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Chef is festival favourite

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Juliana D’Estelle Roe (Photograph supplied)

Nadia Hall

Fittingly for a chef, Juliana D’Estelle Roe celebrated her birthday with dinner. Still, her favourite part of the celebration was the fishing trip the day after, on September 22.

It was an “intense” week for the 31-year-old, who ended it by winning this year’s chef competition at the City Food Festival.

“I had done [charity fundraiser] Plates of Passion Tuesday morning, Rum Dinner Tuesday night, then my birthday,” the sous chef at Marcus’ said.

“Service is hectic — a lot of adrenalin, fast-paced, so I tend to go fishing to relax.

“After the big birthday celebration, we went out and caught enough to eat, went back to King’s Point made a fire, cooked it right there.

“We floated it on the cooler lid and sat in the water, watched the sun go down and ate the fish. That’s my perfect day.”

“Local” is what she prefers to cook — to her, that means “going to get my fish from the dock” — but her winning menu for last month’s competition reflected her résumé.

Each chef had to come up with three canapés using a mystery basket of ingredients.

“I went classic French, went a bit islandy and then went a bit Asian in the middle,” she said.

“I’ve had a lot of experience. I worked for L’Oriental, I’ve done traditional French before Waterlot was turned it into a steakhouse.”

She thinks her “play on a traditional lobster roll” tipped the judge’s scale.

Gnocchi, Brussels sprouts, mushrooms, blue cheese and okra were the “wretched ingredients” she had to combine with lobster.

“I think that’s what took me over the edge. The unique thing is I fried it. It came out like a dumpling. I also buttermilk-fried the Brussels sprouts to get some texture in there.”

Ms D’Estelle Roe also made dim sum, with blanched okra and pickled local pawpaw; her final offering was traditional lobster thermidor with mushrooms and the “smallest amount of blue cheese”, in a vol-au-vent pastry.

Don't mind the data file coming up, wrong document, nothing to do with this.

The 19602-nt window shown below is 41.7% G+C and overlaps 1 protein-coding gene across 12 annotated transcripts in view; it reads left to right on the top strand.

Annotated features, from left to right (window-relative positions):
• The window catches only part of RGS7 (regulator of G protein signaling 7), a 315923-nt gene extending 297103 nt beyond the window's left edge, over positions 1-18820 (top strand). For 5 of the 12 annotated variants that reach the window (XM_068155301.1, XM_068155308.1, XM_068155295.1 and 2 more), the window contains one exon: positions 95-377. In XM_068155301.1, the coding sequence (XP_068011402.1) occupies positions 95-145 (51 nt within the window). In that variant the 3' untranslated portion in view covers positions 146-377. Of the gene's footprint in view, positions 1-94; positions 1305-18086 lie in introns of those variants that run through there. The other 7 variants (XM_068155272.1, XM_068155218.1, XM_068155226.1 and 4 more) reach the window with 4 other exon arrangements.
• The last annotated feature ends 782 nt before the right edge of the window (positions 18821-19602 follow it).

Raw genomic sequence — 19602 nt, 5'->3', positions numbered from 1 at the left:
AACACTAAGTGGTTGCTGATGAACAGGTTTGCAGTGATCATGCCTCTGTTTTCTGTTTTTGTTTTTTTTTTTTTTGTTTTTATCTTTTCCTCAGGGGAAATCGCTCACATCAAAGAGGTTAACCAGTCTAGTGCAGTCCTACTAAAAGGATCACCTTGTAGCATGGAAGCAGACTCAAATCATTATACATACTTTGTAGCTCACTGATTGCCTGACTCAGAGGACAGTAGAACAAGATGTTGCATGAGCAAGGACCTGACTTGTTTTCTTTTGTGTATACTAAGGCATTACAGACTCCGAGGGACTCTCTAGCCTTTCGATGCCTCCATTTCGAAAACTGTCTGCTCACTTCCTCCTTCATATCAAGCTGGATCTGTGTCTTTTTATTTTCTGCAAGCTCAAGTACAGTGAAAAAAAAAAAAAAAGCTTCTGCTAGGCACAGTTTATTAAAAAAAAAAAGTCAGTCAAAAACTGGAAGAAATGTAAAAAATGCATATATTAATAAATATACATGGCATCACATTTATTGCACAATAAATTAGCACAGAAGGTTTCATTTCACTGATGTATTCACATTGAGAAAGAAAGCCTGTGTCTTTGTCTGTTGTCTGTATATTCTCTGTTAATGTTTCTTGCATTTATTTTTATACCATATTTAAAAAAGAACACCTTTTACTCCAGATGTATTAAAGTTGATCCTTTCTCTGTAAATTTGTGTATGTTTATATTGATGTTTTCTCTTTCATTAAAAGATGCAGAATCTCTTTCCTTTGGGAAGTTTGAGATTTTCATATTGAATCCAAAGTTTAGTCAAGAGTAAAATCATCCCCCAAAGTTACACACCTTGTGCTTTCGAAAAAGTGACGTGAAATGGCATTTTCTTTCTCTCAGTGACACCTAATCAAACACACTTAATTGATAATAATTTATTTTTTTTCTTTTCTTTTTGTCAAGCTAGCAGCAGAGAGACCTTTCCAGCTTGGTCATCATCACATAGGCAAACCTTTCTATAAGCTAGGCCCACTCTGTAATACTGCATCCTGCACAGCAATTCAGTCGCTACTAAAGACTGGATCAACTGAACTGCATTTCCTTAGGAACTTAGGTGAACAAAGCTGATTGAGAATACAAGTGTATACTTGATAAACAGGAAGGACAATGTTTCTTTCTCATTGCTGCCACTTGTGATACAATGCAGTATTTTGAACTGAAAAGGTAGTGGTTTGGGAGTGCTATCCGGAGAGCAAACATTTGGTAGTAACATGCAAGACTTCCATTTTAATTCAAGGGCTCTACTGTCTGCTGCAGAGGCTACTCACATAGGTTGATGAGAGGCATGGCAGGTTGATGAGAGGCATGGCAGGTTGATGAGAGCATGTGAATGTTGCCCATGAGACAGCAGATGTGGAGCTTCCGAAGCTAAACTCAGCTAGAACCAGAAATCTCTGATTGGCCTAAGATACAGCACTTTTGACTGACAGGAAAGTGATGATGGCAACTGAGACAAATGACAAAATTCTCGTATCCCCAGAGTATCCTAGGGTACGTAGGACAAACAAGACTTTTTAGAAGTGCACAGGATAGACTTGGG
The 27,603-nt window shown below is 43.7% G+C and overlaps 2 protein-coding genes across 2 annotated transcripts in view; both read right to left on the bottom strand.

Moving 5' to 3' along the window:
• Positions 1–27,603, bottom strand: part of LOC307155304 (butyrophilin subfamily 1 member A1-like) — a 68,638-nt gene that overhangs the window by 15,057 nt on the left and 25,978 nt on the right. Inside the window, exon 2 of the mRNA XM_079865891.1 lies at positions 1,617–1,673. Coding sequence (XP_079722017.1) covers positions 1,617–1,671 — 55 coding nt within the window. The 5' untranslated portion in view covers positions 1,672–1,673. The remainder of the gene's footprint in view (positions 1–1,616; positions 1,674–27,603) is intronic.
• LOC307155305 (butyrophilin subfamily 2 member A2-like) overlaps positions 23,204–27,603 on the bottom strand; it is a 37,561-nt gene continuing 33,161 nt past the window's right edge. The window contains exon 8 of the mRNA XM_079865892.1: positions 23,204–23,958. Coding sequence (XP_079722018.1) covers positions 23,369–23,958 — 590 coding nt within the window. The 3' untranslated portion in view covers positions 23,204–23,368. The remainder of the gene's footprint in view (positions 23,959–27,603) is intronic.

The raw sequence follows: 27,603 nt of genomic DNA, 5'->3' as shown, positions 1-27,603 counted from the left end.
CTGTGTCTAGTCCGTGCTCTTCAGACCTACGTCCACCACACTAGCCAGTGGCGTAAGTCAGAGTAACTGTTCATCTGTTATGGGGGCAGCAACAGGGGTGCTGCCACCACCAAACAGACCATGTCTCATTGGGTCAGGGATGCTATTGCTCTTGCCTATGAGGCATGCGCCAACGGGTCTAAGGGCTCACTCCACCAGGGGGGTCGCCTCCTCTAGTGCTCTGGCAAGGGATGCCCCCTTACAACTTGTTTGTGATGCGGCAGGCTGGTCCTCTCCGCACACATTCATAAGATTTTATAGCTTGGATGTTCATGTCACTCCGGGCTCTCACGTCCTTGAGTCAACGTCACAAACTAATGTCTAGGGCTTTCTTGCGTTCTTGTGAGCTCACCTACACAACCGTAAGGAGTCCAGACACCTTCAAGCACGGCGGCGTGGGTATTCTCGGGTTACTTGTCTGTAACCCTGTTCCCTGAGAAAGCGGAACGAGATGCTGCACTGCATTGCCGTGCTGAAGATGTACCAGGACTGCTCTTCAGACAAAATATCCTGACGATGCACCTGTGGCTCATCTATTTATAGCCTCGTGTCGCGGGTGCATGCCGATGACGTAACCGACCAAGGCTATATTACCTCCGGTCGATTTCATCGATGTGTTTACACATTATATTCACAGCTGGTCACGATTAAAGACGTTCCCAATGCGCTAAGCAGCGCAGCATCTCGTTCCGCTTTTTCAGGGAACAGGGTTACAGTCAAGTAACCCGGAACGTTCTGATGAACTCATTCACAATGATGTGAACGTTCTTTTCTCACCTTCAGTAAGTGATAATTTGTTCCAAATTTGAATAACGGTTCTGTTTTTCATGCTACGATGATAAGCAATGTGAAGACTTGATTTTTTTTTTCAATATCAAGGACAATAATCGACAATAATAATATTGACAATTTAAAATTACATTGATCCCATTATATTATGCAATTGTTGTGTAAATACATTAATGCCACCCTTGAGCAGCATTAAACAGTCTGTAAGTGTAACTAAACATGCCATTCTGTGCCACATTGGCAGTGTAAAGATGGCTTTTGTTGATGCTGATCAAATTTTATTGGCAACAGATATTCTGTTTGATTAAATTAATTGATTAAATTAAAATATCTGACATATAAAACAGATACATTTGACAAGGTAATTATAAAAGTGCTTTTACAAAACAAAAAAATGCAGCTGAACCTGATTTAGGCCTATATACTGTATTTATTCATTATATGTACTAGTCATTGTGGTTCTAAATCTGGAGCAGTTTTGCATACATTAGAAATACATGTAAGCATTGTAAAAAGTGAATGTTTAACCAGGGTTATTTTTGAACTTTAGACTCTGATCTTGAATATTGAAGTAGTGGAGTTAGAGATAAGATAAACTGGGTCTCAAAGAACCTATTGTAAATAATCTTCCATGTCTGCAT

“One of the judges said that I transformed every single ingredient,” she told Lifestyle.

She wasn’t planning on competing but when another chef had an accident she stepped in.

“It’s been fun to dabble back into competitions,” she said. “I won junior chef of the year, two years in a row when I was 18.

“We used to have some really good food festivals. That led me to go work in [fine-dining eatery] James Beard House in New York. I also did a culinary competition in Texas.”

She travels as much as she can, learning along the way. This summer she visited New York, San Diego, Los Angeles, Hawaii, Sweden, London, Scotland, Costa Rica and Florida.

“It’s important. Travel is the only way to discover new foods,” she said.

In January, she will join her boss Marcus Samuelsson in London and Sweden for six weeks. The pair will then fly to Miami for the South Beach Food Festival — her prize for winning the City Food Festival.

“It’s been amazing,” she said of her time at Marcus’. “This affords me so much. Nobody else is cooking on coal. I’ve worked steakhouse high volume at Waterlot, but to actually have to create the fire to cook on, that’s another unique experience that I’ve been offered through working here.”

Other highlights include creating a menu and cooking for the founders of Google, and teaming up with Bios to bring lionfish to restaurants. The invasive species is regularly featured in Marcus’ ceviche.

Ms D’Estelle Roe has dreams of opening her own restaurant with a kitchen garden and a menu that reflects her style: “light, healthy, fresh, clean”.

“I’ve always done fine dining,” she said. “I want to hit that middle range; that affordable, you don’t have to wait for a birthday to come. You can come twice a week and get solid, good food.”

Juliana D’Estelle Roe (Photograph supplied)
Juliana D’Estelle Roe (Photograph supplied)
Juliana D'Estelle Roe (Photograph by Blaire Simmons)
Juliana D'Estelle Roe (Photograph by Blaire Simmons)